• Molly Ness

Big Rockin' Book Bus

As a literacy coach in Michigan's Chesaning Union Schools, Michelle Schroeder was frustrated by her students' lack of access to books all summer long. When schools closed for summer vacation, so too did school libraries. And too many children were unable to use their public library. She found herself wondering, "How can they read? How can children lose their reading skills if they don’t have access to books?" The spark was ignited for the idea of a mobile library. She approached her school board members and the superintendent, and was pleased to discover that the district was retiring a school bus that would be a perfect fit. The district vowed to insure it, maintain it, and fuel it.


The next steps for the Big Rockin' Book Bus truly were a community effort. A

mechanic took out all of the seats and flooring, a local business donated and installed new laminate flooring, and a local cabinet maker custom built shelves. With the vision of the bus covered in Mo Willems' artwork from Don’t Let the Pigeon Drive the Bus, Michelle emailed Willems' editors to explain the project. They generously sent along an art catalog, allowing Michelle to select and customize professional grade art wraps of the lovable Mo Willems' characters. In addition, the bus provides free lunches for students in need.



“In the front of the bus, we have the books facing forward- picture books so that the kids can see the covers. And then in the back of the bus we have shelving for chapter books for our middle school and high school kids. We also put two benches in the middle of the bus- in the front one holds board books. The back one holds adult books, because lots of our parents and grandparents like to visit the bus too and get books. We have little cloth seats over the tires. The kids can curl up on the seats and read to their reading buddies if they like." - Book Bus founder Michelle Schroeder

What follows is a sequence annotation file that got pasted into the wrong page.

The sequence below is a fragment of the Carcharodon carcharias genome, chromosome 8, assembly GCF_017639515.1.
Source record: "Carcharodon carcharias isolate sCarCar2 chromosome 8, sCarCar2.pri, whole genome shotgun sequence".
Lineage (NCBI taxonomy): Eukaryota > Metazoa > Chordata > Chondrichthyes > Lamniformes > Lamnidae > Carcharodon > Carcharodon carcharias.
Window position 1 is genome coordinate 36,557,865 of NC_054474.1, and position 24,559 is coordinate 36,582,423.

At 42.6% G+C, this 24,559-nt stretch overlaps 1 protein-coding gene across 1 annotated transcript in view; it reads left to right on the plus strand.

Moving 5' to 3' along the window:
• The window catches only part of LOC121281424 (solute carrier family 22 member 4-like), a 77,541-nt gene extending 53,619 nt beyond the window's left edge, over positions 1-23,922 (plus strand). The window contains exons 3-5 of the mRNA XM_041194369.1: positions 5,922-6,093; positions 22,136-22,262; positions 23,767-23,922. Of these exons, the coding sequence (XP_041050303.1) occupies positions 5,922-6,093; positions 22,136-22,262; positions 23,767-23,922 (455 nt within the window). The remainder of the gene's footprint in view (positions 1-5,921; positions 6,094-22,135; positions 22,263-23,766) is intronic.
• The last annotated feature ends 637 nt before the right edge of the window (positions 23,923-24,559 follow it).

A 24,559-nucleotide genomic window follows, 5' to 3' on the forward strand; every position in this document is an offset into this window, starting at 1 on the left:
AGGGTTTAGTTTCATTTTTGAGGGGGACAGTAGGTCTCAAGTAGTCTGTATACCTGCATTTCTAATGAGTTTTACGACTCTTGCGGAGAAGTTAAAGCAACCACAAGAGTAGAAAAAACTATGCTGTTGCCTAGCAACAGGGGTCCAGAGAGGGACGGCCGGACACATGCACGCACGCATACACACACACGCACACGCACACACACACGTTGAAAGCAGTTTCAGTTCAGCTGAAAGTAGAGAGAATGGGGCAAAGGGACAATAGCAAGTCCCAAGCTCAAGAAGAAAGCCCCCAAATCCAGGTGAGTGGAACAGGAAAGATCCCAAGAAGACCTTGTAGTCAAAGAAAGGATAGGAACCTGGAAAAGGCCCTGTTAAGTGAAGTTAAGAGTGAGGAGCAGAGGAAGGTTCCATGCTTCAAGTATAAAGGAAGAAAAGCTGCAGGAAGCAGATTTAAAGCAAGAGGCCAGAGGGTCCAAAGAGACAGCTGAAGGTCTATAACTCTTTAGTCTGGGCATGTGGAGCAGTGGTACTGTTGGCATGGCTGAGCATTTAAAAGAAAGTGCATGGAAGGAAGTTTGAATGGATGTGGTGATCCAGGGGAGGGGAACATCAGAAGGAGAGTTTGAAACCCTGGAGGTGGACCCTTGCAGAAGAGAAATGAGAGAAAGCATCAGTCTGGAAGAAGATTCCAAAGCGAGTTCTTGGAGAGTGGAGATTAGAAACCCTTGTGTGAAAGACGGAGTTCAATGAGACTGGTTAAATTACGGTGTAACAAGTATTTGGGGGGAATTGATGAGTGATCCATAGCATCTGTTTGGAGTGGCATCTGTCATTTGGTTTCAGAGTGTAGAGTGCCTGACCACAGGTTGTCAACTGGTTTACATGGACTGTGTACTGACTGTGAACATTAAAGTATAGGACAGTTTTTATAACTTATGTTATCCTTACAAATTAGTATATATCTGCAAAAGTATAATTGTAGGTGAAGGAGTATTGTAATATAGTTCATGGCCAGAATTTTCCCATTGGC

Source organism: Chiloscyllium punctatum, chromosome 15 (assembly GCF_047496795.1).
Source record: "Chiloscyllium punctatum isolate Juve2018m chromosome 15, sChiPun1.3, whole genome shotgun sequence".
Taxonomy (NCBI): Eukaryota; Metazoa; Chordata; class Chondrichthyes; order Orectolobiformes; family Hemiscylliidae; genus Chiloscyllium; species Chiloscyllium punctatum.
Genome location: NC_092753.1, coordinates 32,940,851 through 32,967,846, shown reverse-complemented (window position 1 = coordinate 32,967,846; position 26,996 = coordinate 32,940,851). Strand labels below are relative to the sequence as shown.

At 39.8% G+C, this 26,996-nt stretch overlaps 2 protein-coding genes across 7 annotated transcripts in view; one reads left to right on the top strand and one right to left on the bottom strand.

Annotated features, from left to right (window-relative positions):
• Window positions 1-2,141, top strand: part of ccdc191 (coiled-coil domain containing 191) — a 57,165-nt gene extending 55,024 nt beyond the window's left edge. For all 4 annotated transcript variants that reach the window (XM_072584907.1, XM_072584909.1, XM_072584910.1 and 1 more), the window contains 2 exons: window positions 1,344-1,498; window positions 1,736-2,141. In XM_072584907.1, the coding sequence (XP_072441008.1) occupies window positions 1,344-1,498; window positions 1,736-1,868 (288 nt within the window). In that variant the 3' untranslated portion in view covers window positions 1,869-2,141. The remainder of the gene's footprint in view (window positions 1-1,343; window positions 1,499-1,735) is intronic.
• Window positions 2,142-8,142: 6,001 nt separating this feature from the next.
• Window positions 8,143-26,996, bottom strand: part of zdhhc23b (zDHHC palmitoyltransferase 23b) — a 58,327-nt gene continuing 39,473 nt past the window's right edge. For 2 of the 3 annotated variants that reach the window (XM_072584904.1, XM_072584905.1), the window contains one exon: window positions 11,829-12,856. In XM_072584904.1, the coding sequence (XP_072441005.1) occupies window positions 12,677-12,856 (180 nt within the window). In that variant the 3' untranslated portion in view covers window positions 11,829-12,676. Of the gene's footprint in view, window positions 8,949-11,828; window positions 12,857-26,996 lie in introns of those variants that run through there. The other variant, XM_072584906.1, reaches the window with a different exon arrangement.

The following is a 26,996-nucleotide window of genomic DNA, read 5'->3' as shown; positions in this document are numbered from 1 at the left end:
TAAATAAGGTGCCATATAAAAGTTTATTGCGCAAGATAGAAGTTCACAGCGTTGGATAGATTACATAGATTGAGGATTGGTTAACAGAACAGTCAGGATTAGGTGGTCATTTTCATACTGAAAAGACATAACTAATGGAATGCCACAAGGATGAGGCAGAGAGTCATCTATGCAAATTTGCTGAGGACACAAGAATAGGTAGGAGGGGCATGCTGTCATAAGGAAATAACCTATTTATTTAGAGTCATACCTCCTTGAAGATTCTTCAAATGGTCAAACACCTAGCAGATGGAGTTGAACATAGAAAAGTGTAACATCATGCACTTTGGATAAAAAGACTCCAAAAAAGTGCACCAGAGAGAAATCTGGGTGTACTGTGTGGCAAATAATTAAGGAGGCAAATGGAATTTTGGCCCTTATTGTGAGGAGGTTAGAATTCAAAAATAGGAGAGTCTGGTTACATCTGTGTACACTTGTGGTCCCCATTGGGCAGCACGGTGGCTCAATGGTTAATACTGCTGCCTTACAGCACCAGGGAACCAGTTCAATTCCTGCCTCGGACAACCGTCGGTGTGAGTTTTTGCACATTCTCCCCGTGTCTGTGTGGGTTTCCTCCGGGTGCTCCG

Michelle has been overwhelmed by the district and community's generosity, explaining, "Every time I would just start running out of money and think- oh I don’t know what I’m going to do now, somebody else would step up or mail a check or offer to help and- and we just kept rolling so." She explains the routine:


"I take the bus out 3 days a week. We go to the very outlying areas of our district and we also get kids from other school districts too - which everyone’s welcome and they loved it too. So, I go out, I park- I’m at different spots for about an hour. The kids get on the bus. They’re more than welcome to take as many books as they’d like. There are no due dates. There are no late fees. Books roll back in all the time. The kids know they can return them to any of the schools and they make it back to me eventually, but the important thing is getting books into their hands. I take it lot of times to our farmers market. We were in the Homecoming parade. We have family movie nights in town that are free for families. So, I take the bus to that- that a lot of times and were just open to whatever comes along that that we can use the bus”



I love doing it. I love seeing the kids. I love driving the bus. I love talking about books with them. So, I don’t know. I know some people have said I can’t believe you do that, but I love it. So, I just keep doing it."- Book Bus founder Michelle Schroeder

The biggest challenge in this entire project? Michelle explains, "I had to train and learn all the parts of a bus and learn how to drive a bus to get my commercial drivers' license. I also had to get my lunch lady certificate to be able to serve the lunches. So, I tease my husband all the time that he’s married to a teacher / bus driver / lunch lady."


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